Emil Murvil remembers only sleeping in his bedroom Jan. 12.
As he rested, his house crumbled around him. A 7.0-magnitude earthquake brought the Haiti capital of Port-au-Prince to its knees and left the 13-year-old boy with limitless energy writhing in pain. Hundreds of thousands of Haitians, including an aunt, died as a result of the earthquake.
In the months that followed, Emil became a passionate cause for an emergency children’s health care provider, Baltimore’s Catholic Charities, a Religious Sister of Mercy and a Parkville couple.
He has spent the last four months in Baltimore, staying with foster parents Dennis and Beverly Bullock, undergoing countless surgeries on a badly fractured pelvis and grueling rehabilitation sessions.
The critical players in his recovery gathered in June at Mt. Washington Pediatric Hospital. It was a joyous occasion, as some met Emil for the first time.
“We had so many people helping us along the way, said Helen Salan, executive director of Michigan-based Healing the Children, “it was incredible.”
An improbable journey
When doctors in Haiti finally saw Murvil and his X-rays a month after the earthquake, his life was in danger. His pelvis badly fractured, he could not stand on his own.
Mercy Sister Karen Schneider, a Johns Hopkins Hospital pediatrician who routinely performs service in Haiti and other foreign counties, saw Emil and marveled.
“It (his pelvis) was crushed, rotated and shifted,” Sister Karen said. “Basically, we looked at the X-ray and said, ‘How is this child still alive?’ When you have a pelvic injury like that, with the major vessels that run through the pelvis, usually you bleed out. When I met him and he had sensation in his legs, I wondered ‘How does he have feeling in them?’ ”
An operation risked death, but Sister Karen knew a fellow Hopkins doctor who was daring enough to perform surgery on Murvil in Baltimore and wanted to see him immediately.
Healing the Children offered to cover his flight to the U.S., but getting him on American soil meant Salan negotiating with Homeland Security and Health and Human Services officials. It was agreed that once Murvil was fully recovered, he would return to Haiti.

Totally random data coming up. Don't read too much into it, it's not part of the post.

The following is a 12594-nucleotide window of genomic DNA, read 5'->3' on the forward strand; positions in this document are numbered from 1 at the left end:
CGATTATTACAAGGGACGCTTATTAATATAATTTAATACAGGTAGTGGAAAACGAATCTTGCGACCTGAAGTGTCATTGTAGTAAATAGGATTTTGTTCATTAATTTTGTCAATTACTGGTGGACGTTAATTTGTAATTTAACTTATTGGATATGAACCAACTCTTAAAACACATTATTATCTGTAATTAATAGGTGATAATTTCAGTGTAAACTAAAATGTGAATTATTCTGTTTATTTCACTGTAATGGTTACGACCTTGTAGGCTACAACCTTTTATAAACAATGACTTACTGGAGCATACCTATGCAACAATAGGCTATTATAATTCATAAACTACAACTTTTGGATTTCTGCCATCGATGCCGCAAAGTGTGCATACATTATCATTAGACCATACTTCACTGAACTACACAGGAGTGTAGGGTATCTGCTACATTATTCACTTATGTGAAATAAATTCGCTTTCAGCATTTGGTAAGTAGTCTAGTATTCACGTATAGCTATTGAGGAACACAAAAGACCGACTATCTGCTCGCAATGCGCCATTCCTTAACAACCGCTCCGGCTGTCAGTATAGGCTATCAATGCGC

“It took lots of work,” Salan said. “It was kind of serendipitous.”
Sister Karen contemplated the logistics of taking care of Murvil herself in Baltimore. Salan called Catholic Charities’ communications director, Kerrie Burch-DeLuca, to see if the agency could help.
Hearing the story, Burch-DeLuca had her hands on her face. Catholic Charities executive director Bill McCarthy queried about her problem.
“We have the world’s most wonderful opportunity and we have to make it happen and I don’t know how,” she recalled. “We have to do it. We just have to do it.”
Catholic Charities staff members such as Laurie Vozella-Bell, Jim Ruesch and social worker Kelly Grande came together to make it a reality. They needed to find the perfect family.
“Lord, just use me”
The Bullocks watched the news coverage of Haiti from their home and longed to help.
“When I saw the earthquake, I cried,” Beverly Bullock, 50, said. “I said, ‘Lord, I’ve got three rooms and four beds where I can make a difference. Lord, just use me.’ The next thing you know, we get a phone call.”
The Bullocks do not have biological children, but have been foster parents for 13 years and maintain daily contact with their first child, now 27. They currently have a 12-year-old boy living with them. They adopted Cameron, 3, through Catholic Charities, and want to adopt again.
“The payoff is just seeing the results,” Dennis, 46, said of being foster parents.
“I love all the children God brings into our lives.” Beverly said.
When asked by Catholic Charities, they offered to take in Emil. Salan still serves as his legal guardian.
“We couldn’t have done it without the Bullocks,” Grande said.
Grande and the Bullocks met Murvil when he arrived, confused, lonely and angry, in the U.S. March 24. The Bullocks took him home that night and to Johns Hopkins the next day. Within a week, he had undergone two surgeries and was transferred to Mt. Washington Pediatric Hospital for rehabilitation.
The Bullocks had the task of caring for a boy who some thought would never walk again.
As they bonded, Emil became obsessed with cell phones. He enjoys Popeye’s chicken and Maryland crabs with the family. Despite his Creole, Emil learned to say “please” and “thank you.” He calls his parents in Haiti regularly.
Although they have said goodbye to children over the years, it doesn’t make Emil’s imminent departure any easier. The Bullocks know conditions in Haiti are unpredictable and they worry about his well-being. He walks with a stilted gait, despite his miraculous recovery.
When asked if he wants to leave, Emil emphatically offered “No, no, no!”
“It’s hard because I know he wants to stay,” Dennis said tearfully.
Grande is amazed at Emil’s physical and emotional growth. The experience has been life-affirming for all involved.
“He’s just kind of got this buoyant spirit,” Grande said.